One more thing – if my employer told me “Doomsy, we just implemented a company-wide policy dictating that everyone has to take a sexual harassment awareness course within a year,” guess what? I would do it and be grateful for the opportunity to still collect a paycheck (though I’m sure Williams, who occasionally sits in for the OxyContin addict on his radio show, has at least one other “revenue stream” to draw on if his employer fires his sorry ass to enforce a principle…how lucky can a guy get?).

  • Next, I have to admit a bit of perverse curiosity to see how the wingnutosphere covered the 50th anniversary of Dr. Martin Luther King, Jr.’s “I Have A Dream” speech; I saw some truly ponderous piffle that I decided to ignore…but then I happened to come across this from Jennifer Rubin of Jeff Bezos Daily…

    President Obama has consistently and deliberately tried to identify with Ronald Reagan, Abraham Lincoln and FDR. It’s not enough to let pundits and the public make these analogies, the president goes out of his way to announce his connection with these historical giants, no matter how strained the analogy. Who can blame him? He’s a president whose approval is under water, whose domestic agenda is stalled and whose foreign policy is in utter disarray. A failing president naturally wants to walk in others’ shoes.

    As far as Obama’s approval rating being “under water,” this from Fix Noise (yeah, I know) has him at 42 percent – not great I know, but a number Obama’s wretched predecessor would have grabbed with both hands, as it were, if he had the chance.

    And speaking of Former President Highest Disapproval Rating In Gallup Poll History and a “connection with…historical giants, no matter how strained the analogy,” I give you this from the 2000 Rethuglican National Convention in the City of Brotherly Love (and as noted here, Rubin is a Dubya cheerleader from waay back)…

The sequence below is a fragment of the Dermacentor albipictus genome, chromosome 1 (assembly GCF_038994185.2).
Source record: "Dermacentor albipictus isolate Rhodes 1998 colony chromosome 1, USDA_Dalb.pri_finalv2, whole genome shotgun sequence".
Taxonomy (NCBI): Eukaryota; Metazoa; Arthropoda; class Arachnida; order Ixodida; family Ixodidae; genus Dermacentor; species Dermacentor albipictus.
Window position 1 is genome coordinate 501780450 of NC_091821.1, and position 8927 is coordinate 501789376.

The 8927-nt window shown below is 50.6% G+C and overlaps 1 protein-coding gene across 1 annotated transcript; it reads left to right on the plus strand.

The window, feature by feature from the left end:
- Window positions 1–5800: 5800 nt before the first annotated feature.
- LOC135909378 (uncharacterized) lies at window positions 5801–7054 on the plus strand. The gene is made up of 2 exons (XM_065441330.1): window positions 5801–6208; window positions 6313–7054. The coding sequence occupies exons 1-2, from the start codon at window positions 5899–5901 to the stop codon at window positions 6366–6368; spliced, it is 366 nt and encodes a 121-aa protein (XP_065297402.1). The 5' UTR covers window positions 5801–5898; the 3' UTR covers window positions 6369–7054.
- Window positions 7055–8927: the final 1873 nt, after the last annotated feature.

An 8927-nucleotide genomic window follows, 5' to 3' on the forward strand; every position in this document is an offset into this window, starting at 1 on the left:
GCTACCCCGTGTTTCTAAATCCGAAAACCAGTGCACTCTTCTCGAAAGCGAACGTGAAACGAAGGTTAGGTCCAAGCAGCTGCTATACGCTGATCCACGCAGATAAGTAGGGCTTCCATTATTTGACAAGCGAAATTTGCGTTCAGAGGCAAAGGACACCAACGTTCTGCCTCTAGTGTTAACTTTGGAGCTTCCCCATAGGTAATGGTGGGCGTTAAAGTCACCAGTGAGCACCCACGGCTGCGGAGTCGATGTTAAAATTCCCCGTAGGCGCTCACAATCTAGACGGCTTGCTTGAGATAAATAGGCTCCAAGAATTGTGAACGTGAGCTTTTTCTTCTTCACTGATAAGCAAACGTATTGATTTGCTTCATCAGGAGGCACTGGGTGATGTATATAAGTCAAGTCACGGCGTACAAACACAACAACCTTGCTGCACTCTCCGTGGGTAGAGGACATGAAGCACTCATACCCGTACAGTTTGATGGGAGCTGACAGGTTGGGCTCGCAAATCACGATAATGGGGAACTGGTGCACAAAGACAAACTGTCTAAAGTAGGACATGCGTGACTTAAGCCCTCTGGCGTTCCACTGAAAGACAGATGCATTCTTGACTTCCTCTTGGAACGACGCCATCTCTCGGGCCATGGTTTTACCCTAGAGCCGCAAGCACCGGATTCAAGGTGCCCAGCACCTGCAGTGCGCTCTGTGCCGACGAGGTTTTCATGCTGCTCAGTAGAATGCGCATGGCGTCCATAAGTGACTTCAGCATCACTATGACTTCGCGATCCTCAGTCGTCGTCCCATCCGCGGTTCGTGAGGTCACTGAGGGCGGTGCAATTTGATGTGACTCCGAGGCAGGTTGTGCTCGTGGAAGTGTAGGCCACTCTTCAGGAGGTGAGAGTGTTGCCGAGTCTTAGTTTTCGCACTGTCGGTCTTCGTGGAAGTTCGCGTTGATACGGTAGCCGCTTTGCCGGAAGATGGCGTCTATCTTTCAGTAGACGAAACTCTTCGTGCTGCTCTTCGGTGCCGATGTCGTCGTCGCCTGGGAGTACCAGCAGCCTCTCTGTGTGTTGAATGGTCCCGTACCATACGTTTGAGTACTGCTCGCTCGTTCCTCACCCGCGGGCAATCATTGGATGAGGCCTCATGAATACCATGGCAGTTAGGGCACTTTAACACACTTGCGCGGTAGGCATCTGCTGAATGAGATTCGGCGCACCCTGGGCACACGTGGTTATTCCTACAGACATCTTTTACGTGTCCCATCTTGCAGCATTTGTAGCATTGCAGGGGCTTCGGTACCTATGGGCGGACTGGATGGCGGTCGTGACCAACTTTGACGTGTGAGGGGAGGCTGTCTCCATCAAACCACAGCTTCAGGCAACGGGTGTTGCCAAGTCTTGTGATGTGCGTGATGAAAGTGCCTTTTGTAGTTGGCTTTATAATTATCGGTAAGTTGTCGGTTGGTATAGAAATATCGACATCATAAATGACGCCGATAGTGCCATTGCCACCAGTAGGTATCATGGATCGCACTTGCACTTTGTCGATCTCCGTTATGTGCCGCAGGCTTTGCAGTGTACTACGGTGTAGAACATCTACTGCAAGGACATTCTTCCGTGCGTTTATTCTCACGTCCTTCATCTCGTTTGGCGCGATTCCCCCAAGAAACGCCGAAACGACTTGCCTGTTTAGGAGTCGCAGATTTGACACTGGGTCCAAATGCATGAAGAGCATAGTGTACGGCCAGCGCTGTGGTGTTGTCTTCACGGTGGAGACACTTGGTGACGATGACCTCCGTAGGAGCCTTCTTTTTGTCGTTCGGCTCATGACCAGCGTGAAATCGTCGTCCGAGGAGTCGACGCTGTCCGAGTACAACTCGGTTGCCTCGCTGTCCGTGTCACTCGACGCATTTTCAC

Mr. Chairman, delegates, and my fellow citizens … I accept your nomination. Thank you for this honor. Together, we will renew America’s purpose.

    Our founders first defined that purpose here in Philadelphia … Ben Franklin was here. Thomas Jefferson. And, of course, George Washington — or, as his friends called him, “George W.”

    And that was before he was even “elected” (sorry to make you revisit that).

    And another thing – the only way Obama “associated” with Dr. King was to make a speech to commemorate the anniversary. How does that qualify as “associating”? Others, including veep Joe Biden, gave speeches – does that mean Biden is “associating” with Dr. King too? If not, why not?

    Actually, given all of this, I think the former ombudsman for the WaPo is definitely onto something here.

  • Continuing, I came across a bit of a curious item here

    MSNBC’s Karen Finney on Monday hung up on conservative talker Hugh Hewitt after he repeatedly asked her during an interview on his radio show to say whether Alger Hiss was a communist.

    Hewitt had Finney on his program to discuss her statement on her weekend show that Texas Sen. Ted Cruz’s rhetoric on health care is reminiscent of the “fear stoking” of Joe McCarthy, who she said “also wanted to take his country back, then it was from the communists who had supposedly infiltrated it.” While Cruz’s mission might be different than McCarthy’s, Finney told viewers of her show “Disrupt,” “the rhetoric sounds eerily the same.”